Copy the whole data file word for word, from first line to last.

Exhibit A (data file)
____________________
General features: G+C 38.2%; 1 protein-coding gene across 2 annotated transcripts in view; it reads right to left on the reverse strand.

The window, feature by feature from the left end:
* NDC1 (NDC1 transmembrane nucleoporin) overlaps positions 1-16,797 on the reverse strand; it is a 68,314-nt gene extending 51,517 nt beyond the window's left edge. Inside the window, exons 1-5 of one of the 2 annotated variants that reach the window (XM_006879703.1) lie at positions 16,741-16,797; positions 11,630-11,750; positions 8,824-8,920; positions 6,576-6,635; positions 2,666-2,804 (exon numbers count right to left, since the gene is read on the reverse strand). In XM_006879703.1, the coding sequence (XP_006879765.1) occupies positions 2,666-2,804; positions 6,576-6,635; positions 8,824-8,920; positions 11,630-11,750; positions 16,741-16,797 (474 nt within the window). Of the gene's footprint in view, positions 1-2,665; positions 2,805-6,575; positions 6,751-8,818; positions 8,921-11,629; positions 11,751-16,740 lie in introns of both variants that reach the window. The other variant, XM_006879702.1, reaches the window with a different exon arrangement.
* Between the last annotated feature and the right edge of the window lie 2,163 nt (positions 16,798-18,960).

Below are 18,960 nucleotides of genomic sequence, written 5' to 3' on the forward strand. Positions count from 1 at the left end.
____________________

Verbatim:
General features: G+C 38.2%; 1 protein-coding gene across 2 annotated transcripts in view; it reads right to left on the reverse strand.

The window, feature by feature from the left end:
* NDC1 (NDC1 transmembrane nucleoporin) overlaps positions 1-16,797 on the reverse strand; it is a 68,314-nt gene extending 51,517 nt beyond the window's left edge. Inside the window, exons 1-5 of one of the 2 annotated variants that reach the window (XM_006879703.1) lie at positions 16,741-16,797; positions 11,630-11,750; positions 8,824-8,920; positions 6,576-6,635; positions 2,666-2,804 (exon numbers count right to left, since the gene is read on the reverse strand). In XM_006879703.1, the coding sequence (XP_006879765.1) occupies positions 2,666-2,804; positions 6,576-6,635; positions 8,824-8,920; positions 11,630-11,750; positions 16,741-16,797 (474 nt within the window). Of the gene's footprint in view, positions 1-2,665; positions 2,805-6,575; positions 6,751-8,818; positions 8,921-11,629; positions 11,751-16,740 lie in introns of both variants that reach the window. The other variant, XM_006879702.1, reaches the window with a different exon arrangement.
* Between the last annotated feature and the right edge of the window lie 2,163 nt (positions 16,798-18,960).

Below are 18,960 nucleotides of genomic sequence, written 5' to 3' on the forward strand. Positions count from 1 at the left end.